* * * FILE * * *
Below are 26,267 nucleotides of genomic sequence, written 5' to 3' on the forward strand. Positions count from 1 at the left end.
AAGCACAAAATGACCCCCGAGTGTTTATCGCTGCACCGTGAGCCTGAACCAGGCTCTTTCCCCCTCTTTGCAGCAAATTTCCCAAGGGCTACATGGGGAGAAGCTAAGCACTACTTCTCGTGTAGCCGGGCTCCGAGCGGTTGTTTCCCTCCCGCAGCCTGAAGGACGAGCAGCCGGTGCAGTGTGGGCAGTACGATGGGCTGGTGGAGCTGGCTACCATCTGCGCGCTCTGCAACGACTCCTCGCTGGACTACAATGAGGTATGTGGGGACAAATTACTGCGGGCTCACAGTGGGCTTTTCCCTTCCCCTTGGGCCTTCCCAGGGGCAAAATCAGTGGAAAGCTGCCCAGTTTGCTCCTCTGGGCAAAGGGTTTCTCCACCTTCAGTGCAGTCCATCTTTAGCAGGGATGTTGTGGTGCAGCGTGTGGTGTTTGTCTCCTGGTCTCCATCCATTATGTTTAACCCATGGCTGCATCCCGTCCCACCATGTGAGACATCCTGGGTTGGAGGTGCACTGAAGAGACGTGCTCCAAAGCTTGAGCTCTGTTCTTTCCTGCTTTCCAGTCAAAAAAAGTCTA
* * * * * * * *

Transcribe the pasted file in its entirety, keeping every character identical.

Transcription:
Below are 26,267 nucleotides of genomic sequence, written 5' to 3' on the forward strand. Positions count from 1 at the left end.
AAGCACAAAATGACCCCCGAGTGTTTATCGCTGCACCGTGAGCCTGAACCAGGCTCTTTCCCCCTCTTTGCAGCAAATTTCCCAAGGGCTACATGGGGAGAAGCTAAGCACTACTTCTCGTGTAGCCGGGCTCCGAGCGGTTGTTTCCCTCCCGCAGCCTGAAGGACGAGCAGCCGGTGCAGTGTGGGCAGTACGATGGGCTGGTGGAGCTGGCTACCATCTGCGCGCTCTGCAACGACTCCTCGCTGGACTACAATGAGGTATGTGGGGACAAATTACTGCGGGCTCACAGTGGGCTTTTCCCTTCCCCTTGGGCCTTCCCAGGGGCAAAATCAGTGGAAAGCTGCCCAGTTTGCTCCTCTGGGCAAAGGGTTTCTCCACCTTCAGTGCAGTCCATCTTTAGCAGGGATGTTGTGGTGCAGCGTGTGGTGTTTGTCTCCTGGTCTCCATCCATTATGTTTAACCCATGGCTGCATCCCGTCCCACCATGTGAGACATCCTGGGTTGGAGGTGCACTGAAGAGACGTGCTCCAAAGCTTGAGCTCTGTTCTTTCCTGCTTTCCAGTCAAAAAAAGTCTA